‘It changes everything’: How a Scottsdale horse farm helps kids with autism

A dozen students are blindfolded and slowly make their way toward horses at Hunkapi farm on a recent morning.

The students attend Gateway Academy, a private school in Phoenix that specializes in educating students with an autism-spectrum disorder.

Five horses are tethered to a gate, waiting patiently as the blindfolded students are guided by their classmates. The exercise improves communication of the students helping their blindfolded classmates, and requires the blindfolded students to trust their peers, and the horses.

Twice a week, the students make the trek to Hunkapi in Scottsdale, where they learn how to be aware of their bodies, interact with classmates, regulate their thoughts and manage their emotions and behaviors.

They also build relationships with the horses as they learn how to groom and ride them.

“It changes everything about their nervous systems,” said Terra Schaad, Hunkapi’s founder. “When I watch the kids ride the horses, I see busy feet become quiet, anxious minds turn to focused, wandering eyes change to determined, and clenched jaws morph into smiles.”

Hunkapi provides equine therapy to people young and old who have autism, attention-deficit disorder, addiction and post-traumatic stress disorder.

Gateway Academy has taken its students to Hunkapi for 12 years.

With autism diagnosed in roughly 1 in 59 children, according to the Centers for Disease Control and Prevention, Hunkapi is fulfilling a need in the community, Gateway leaders say.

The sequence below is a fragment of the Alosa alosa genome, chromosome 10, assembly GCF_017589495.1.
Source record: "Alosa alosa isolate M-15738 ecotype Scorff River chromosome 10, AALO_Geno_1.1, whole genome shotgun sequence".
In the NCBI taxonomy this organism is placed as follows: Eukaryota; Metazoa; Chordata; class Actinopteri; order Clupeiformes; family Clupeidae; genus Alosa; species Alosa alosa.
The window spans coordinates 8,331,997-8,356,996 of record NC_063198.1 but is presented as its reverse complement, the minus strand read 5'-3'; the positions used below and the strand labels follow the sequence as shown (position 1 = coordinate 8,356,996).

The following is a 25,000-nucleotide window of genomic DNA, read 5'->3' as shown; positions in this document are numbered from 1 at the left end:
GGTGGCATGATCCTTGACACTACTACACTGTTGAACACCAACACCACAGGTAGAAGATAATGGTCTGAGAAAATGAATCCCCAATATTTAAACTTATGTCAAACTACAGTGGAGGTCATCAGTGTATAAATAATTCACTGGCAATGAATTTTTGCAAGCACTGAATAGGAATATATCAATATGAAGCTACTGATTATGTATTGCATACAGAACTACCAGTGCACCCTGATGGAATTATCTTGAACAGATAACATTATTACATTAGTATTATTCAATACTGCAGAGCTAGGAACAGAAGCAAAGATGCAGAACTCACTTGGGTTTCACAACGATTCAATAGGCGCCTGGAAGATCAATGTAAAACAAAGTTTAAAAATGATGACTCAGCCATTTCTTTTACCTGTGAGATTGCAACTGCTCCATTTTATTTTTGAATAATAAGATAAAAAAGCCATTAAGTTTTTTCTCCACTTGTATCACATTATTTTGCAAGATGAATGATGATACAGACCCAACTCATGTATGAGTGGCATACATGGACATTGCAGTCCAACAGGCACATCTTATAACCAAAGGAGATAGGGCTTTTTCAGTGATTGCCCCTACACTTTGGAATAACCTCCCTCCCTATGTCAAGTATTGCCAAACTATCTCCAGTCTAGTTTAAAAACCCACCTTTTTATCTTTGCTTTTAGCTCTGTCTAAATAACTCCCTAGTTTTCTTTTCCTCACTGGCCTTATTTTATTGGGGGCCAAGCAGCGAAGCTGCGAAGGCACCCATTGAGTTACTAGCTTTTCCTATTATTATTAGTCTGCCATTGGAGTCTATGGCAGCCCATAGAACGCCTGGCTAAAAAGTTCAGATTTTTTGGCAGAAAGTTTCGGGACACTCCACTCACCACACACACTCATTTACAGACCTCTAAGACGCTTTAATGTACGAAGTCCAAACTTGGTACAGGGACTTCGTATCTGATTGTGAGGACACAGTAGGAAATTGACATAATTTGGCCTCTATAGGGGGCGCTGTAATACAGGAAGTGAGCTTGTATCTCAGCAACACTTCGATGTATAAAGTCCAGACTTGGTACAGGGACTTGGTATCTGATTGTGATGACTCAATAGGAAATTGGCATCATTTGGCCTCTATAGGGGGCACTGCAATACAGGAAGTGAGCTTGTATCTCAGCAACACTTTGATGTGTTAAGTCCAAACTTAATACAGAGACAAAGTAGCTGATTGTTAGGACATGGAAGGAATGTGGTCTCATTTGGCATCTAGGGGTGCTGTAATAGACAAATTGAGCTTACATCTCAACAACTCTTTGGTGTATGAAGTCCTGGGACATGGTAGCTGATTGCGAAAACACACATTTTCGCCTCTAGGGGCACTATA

A new report from the CDC shows a 15 percent increase in autism diagnoses in the country.

The science behind horses

Arizona State University’s Alternative Intervention Research Clinic began studying the effects of sports on children with emotional disorders in 1996. The study found horseback riding had the most positive effect, Schaad said.

The children showed improvements in areas such as self-esteem, self-worth and anxiety.

Schaad established Hunkapi soon after. The program began on the ASU campus before she moved it to Scottsdale.

The program is funded mostly through donations and contracts the farm has with insurance companies and schools that use the program.

A typical day at the farm teaches students to be in touch with their own bodies, doing exercises to loosen up and be present before interacting with the horses. They learn how to safely approach the horses.

They then learn how to brush and saddle the horse, and eventually how to ride.

Devon Lortie, a 13-year-old Gateway student, said she was initially scared of the horses.

That changed the first time she rode one.

“It was just perfect,” Lortie said. “It was really the closest I could get to riding a dragon.”

Visitors are guided through the process by Hunkapi instructors certified through the Professional Association of Therapeutic Horsemanship (PATH) as well as therapists and teams of volunteers. 

PATH was formed in 1969 to promote equine-assisted activities and therapies for individuals with special needs. In Arizona, there are 140 sites that use PATH-certified instructors and programs, according to the association’s website.

“We’re committed to taking equine therapy out into the world so we can help the world fear less and love more,” Schaad said.

Reach the reporter at Lorraine.Longhi@gannett.com. Follow her on Twitter: @lolonghi.

 

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